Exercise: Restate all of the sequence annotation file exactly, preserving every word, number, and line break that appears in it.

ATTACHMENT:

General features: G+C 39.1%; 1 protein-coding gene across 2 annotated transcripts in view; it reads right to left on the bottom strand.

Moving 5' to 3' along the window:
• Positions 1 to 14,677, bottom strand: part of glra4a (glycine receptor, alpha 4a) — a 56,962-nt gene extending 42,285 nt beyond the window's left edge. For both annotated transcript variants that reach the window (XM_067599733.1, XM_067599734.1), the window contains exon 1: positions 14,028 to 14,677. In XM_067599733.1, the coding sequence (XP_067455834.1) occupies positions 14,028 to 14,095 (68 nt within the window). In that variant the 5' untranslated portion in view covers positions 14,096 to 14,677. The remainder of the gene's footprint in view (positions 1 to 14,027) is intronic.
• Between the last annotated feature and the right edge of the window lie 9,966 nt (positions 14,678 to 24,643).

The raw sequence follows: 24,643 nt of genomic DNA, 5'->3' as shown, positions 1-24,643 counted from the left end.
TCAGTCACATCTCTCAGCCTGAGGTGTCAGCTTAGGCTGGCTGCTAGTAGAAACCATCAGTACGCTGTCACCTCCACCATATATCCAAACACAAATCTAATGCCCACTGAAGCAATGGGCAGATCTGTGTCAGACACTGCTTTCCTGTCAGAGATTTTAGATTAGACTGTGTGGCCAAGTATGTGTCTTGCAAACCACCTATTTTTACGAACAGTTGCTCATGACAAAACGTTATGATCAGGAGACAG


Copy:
General features: G+C 39.1%; 1 protein-coding gene across 2 annotated transcripts in view; it reads right to left on the bottom strand.

Moving 5' to 3' along the window:
• Positions 1 to 14,677, bottom strand: part of glra4a (glycine receptor, alpha 4a) — a 56,962-nt gene extending 42,285 nt beyond the window's left edge. For both annotated transcript variants that reach the window (XM_067599733.1, XM_067599734.1), the window contains exon 1: positions 14,028 to 14,677. In XM_067599733.1, the coding sequence (XP_067455834.1) occupies positions 14,028 to 14,095 (68 nt within the window). In that variant the 5' untranslated portion in view covers positions 14,096 to 14,677. The remainder of the gene's footprint in view (positions 1 to 14,027) is intronic.
• Between the last annotated feature and the right edge of the window lie 9,966 nt (positions 14,678 to 24,643).

The raw sequence follows: 24,643 nt of genomic DNA, 5'->3' as shown, positions 1-24,643 counted from the left end.
TCAGTCACATCTCTCAGCCTGAGGTGTCAGCTTAGGCTGGCTGCTAGTAGAAACCATCAGTACGCTGTCACCTCCACCATATATCCAAACACAAATCTAATGCCCACTGAAGCAATGGGCAGATCTGTGTCAGACACTGCTTTCCTGTCAGAGATTTTAGATTAGACTGTGTGGCCAAGTATGTGTCTTGCAAACCACCTATTTTTACGAACAGTTGCTCATGACAAAACGTTATGATCAGGAGACAG